Earlier this week, I published a blog post asking the question, Is the ice bucket challenge going too far? (I wrote this post at the same time I wrote that one.)
As I stated in that post, I wonder if anyone is really learning much about ALS at all while they watch friends and family dump ice cold water on themselves.
I also questioned why we want to draw attention to ourselves when we do a good deed or how this sort of behavior will impact our children as they watch and sometimes even participate in these acts that show no real connection to the cause behind the craze.
Time may be better spent giving of ourselves by helping caregivers caring for those in need. Give them a break or help individuals in crisis ourselves, rather than tape ourselves dumping water on our heads.
Although I still wish that we could get back to place of intrinsic motivation to carry out good deeds and do what’s right just for the sake of doing it, I don’t know that everyone feels the same.
Today I’m going to defend the #icebucketchallenge trend that continues to spread far and wide through various social media outlets.
When people see what their friends are doing and how much fun they’re having while doing it, they oftentimes want a piece of the action. They want to be a part of something larger. We see this with The Mud Run and The Color Run, where we witness people simply competing to challenge themselves or running to celebrate healthiness and happiness.
Something like the ice bucket challenge may push a less likely contributor to step forward and donate to a good cause.
What’s the harm in dumping cold water over your head if you can raise awareness at the same time?
Afterall, the ALSA is raising money through this free marketing campaign and has even created images for people to use on Twitter and Facebook as a way of shouting from the mountaintops that they have taken the challenge.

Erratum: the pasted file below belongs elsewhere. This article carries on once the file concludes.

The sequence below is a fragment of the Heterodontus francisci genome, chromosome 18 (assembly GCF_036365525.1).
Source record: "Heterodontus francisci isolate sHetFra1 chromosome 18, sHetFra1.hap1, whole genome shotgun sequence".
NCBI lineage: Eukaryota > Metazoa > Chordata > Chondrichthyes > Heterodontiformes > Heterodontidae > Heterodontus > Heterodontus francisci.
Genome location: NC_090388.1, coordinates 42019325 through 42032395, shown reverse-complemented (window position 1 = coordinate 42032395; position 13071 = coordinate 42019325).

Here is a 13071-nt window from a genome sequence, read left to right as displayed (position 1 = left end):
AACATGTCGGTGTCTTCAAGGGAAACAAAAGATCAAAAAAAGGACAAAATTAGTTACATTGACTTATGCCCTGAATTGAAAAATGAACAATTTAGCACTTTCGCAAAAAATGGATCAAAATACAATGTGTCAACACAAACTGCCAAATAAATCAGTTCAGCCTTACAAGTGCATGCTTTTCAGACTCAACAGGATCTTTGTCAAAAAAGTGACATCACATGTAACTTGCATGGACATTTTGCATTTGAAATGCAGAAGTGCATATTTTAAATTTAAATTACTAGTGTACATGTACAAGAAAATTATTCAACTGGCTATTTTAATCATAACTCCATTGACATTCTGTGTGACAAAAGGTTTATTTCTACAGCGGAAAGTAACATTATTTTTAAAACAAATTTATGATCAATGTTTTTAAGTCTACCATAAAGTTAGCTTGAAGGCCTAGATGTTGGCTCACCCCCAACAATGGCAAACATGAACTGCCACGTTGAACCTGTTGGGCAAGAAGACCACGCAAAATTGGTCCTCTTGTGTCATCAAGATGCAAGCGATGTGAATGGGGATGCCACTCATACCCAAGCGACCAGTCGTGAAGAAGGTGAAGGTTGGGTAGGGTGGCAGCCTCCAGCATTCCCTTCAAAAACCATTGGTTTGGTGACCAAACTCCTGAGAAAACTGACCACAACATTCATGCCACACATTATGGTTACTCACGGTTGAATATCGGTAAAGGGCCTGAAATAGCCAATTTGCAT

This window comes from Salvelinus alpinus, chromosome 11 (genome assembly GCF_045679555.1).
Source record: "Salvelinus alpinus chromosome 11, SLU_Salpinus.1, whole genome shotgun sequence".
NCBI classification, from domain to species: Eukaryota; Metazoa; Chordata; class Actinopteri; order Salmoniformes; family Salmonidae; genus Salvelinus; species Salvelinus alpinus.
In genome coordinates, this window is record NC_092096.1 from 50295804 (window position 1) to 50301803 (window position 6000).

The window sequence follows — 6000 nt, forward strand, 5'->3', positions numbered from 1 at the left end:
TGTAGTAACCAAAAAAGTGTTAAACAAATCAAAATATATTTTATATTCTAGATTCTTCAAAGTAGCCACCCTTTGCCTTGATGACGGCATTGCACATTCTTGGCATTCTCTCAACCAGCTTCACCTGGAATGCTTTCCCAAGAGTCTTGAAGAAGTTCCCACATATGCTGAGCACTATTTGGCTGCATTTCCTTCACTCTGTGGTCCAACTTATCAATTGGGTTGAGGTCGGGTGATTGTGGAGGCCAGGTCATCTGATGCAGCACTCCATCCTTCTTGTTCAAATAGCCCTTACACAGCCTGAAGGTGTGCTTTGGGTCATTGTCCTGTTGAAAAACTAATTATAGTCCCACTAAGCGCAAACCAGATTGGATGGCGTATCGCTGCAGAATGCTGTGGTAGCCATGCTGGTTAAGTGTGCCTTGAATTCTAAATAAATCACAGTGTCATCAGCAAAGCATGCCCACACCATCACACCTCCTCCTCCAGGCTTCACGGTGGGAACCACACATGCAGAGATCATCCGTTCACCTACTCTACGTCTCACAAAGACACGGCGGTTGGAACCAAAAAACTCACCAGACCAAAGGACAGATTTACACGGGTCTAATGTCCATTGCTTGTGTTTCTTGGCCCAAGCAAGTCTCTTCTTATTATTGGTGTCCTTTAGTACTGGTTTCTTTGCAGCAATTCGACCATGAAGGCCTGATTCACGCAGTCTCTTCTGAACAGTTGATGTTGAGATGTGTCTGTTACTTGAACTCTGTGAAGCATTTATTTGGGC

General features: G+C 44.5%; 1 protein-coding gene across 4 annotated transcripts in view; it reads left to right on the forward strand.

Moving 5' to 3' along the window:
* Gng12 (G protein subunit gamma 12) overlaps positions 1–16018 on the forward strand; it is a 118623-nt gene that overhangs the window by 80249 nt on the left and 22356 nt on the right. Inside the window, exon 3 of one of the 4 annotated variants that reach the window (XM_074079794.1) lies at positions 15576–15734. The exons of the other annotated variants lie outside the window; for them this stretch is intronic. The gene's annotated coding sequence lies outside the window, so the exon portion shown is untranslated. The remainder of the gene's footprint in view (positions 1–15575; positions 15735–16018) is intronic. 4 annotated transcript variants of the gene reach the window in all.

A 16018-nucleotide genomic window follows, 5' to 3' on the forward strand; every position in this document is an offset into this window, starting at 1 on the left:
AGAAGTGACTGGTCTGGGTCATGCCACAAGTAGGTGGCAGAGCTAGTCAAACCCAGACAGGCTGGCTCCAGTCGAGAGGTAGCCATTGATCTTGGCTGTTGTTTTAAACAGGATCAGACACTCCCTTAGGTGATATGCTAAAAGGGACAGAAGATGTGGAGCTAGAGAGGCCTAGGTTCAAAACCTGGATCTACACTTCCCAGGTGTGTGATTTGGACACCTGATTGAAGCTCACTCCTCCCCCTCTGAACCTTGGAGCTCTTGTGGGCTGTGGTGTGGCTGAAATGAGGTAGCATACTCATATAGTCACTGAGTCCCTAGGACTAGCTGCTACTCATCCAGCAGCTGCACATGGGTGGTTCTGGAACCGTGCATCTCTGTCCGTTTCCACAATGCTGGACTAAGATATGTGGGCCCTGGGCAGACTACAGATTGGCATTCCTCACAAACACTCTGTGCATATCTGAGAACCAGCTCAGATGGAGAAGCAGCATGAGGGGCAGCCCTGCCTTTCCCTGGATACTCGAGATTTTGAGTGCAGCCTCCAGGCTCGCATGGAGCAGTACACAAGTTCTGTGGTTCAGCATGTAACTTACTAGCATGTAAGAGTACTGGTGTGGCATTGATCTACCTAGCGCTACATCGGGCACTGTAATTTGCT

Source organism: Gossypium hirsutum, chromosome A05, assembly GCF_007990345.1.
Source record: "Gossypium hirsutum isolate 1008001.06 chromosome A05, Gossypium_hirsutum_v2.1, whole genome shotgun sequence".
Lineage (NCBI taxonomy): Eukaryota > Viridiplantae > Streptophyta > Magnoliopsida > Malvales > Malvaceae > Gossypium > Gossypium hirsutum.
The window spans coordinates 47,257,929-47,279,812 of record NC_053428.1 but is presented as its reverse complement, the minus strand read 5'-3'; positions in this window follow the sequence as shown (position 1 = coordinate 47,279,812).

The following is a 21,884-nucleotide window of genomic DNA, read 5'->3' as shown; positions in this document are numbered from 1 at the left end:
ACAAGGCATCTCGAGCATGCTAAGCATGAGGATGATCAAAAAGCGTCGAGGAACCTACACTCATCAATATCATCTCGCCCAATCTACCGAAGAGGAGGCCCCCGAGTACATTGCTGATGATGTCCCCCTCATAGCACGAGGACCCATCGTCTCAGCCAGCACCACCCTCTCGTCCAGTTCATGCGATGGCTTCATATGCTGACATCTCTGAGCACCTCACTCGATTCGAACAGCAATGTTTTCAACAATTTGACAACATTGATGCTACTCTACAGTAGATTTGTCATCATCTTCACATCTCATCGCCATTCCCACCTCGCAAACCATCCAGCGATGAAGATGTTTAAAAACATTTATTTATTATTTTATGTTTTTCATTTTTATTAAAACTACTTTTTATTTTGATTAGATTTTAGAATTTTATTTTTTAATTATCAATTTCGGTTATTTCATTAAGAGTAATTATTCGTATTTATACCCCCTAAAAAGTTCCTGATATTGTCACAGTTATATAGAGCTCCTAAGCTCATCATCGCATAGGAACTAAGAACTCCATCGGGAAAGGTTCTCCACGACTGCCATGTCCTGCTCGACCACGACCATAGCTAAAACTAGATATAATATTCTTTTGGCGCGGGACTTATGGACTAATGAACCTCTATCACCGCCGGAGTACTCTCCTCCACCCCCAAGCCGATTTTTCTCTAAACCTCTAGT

As long as nobody is getting hurt, let’s add some fun and camaraderie through wifi networks across America.
It seems that this game of sorts is crossing boundaries of all kinds. From girls next door and parents across the country to professional athletes, actors, and politicians, like George W. Bush, who goes on to challenge Bill Clinton.
Having fun while contributing in significant ways is nothing new.
Year after year, I witness friends walk for three days straight, adorning breasts, boobs, and ta-tas of all shapes, colors, and sizes to raise awareness and money for breast cancer. I see others wear pink ribbons. To each her own, I guess.
Maybe the ice bucket challenge is not such a far stretch from men growing mustaches in November to bring awareness to prostate and testicular cancer.
I still wonder if they’ll have to step up the challenge a bit this Movember to keep up with the seemingly endless ice bucket challenge.
And, I can’t help but wonder how I’ll teach my children the connection between silly behaviors and serious issues. But that will come with time.
What sort of things do you think people will start doing to keep up with trends like this?